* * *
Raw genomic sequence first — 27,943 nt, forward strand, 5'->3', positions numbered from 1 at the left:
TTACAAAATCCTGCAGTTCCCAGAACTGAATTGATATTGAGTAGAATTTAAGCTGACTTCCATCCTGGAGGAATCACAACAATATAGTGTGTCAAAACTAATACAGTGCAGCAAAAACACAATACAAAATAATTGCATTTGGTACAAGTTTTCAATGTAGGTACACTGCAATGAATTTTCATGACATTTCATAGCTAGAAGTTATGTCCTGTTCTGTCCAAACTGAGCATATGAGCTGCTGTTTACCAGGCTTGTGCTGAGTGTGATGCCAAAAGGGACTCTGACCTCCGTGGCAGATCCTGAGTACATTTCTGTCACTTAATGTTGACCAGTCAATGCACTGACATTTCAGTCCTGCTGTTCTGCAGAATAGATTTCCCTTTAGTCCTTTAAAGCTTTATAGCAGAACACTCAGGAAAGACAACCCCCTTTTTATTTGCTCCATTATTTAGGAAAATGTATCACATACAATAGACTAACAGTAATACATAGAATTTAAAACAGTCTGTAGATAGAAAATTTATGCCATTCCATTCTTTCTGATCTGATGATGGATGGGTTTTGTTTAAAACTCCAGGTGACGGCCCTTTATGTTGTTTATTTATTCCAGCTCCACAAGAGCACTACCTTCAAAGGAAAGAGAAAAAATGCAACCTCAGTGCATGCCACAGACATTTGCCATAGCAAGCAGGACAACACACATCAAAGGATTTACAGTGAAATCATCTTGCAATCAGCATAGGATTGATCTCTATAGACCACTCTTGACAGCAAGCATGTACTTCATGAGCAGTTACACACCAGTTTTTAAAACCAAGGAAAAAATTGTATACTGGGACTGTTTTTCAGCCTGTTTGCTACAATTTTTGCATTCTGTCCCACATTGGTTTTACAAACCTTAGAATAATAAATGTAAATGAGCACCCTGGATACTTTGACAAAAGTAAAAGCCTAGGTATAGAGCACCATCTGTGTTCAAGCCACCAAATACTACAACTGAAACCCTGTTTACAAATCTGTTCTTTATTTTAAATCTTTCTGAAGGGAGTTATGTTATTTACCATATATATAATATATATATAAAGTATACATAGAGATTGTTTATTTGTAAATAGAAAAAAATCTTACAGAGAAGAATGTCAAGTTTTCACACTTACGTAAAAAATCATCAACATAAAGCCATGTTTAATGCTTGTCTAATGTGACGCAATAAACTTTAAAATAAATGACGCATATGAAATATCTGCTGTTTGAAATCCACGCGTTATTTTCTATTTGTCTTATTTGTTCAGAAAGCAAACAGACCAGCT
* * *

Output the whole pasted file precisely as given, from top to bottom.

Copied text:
Raw genomic sequence first — 27,943 nt, forward strand, 5'->3', positions numbered from 1 at the left:
TTACAAAATCCTGCAGTTCCCAGAACTGAATTGATATTGAGTAGAATTTAAGCTGACTTCCATCCTGGAGGAATCACAACAATATAGTGTGTCAAAACTAATACAGTGCAGCAAAAACACAATACAAAATAATTGCATTTGGTACAAGTTTTCAATGTAGGTACACTGCAATGAATTTTCATGACATTTCATAGCTAGAAGTTATGTCCTGTTCTGTCCAAACTGAGCATATGAGCTGCTGTTTACCAGGCTTGTGCTGAGTGTGATGCCAAAAGGGACTCTGACCTCCGTGGCAGATCCTGAGTACATTTCTGTCACTTAATGTTGACCAGTCAATGCACTGACATTTCAGTCCTGCTGTTCTGCAGAATAGATTTCCCTTTAGTCCTTTAAAGCTTTATAGCAGAACACTCAGGAAAGACAACCCCCTTTTTATTTGCTCCATTATTTAGGAAAATGTATCACATACAATAGACTAACAGTAATACATAGAATTTAAAACAGTCTGTAGATAGAAAATTTATGCCATTCCATTCTTTCTGATCTGATGATGGATGGGTTTTGTTTAAAACTCCAGGTGACGGCCCTTTATGTTGTTTATTTATTCCAGCTCCACAAGAGCACTACCTTCAAAGGAAAGAGAAAAAATGCAACCTCAGTGCATGCCACAGACATTTGCCATAGCAAGCAGGACAACACACATCAAAGGATTTACAGTGAAATCATCTTGCAATCAGCATAGGATTGATCTCTATAGACCACTCTTGACAGCAAGCATGTACTTCATGAGCAGTTACACACCAGTTTTTAAAACCAAGGAAAAAATTGTATACTGGGACTGTTTTTCAGCCTGTTTGCTACAATTTTTGCATTCTGTCCCACATTGGTTTTACAAACCTTAGAATAATAAATGTAAATGAGCACCCTGGATACTTTGACAAAAGTAAAAGCCTAGGTATAGAGCACCATCTGTGTTCAAGCCACCAAATACTACAACTGAAACCCTGTTTACAAATCTGTTCTTTATTTTAAATCTTTCTGAAGGGAGTTATGTTATTTACCATATATATAATATATATATAAAGTATACATAGAGATTGTTTATTTGTAAATAGAAAAAAATCTTACAGAGAAGAATGTCAAGTTTTCACACTTACGTAAAAAATCATCAACATAAAGCCATGTTTAATGCTTGTCTAATGTGACGCAATAAACTTTAAAATAAATGACGCATATGAAATATCTGCTGTTTGAAATCCACGCGTTATTTTCTATTTGTCTTATTTGTTCAGAAAGCAAACAGACCAGCT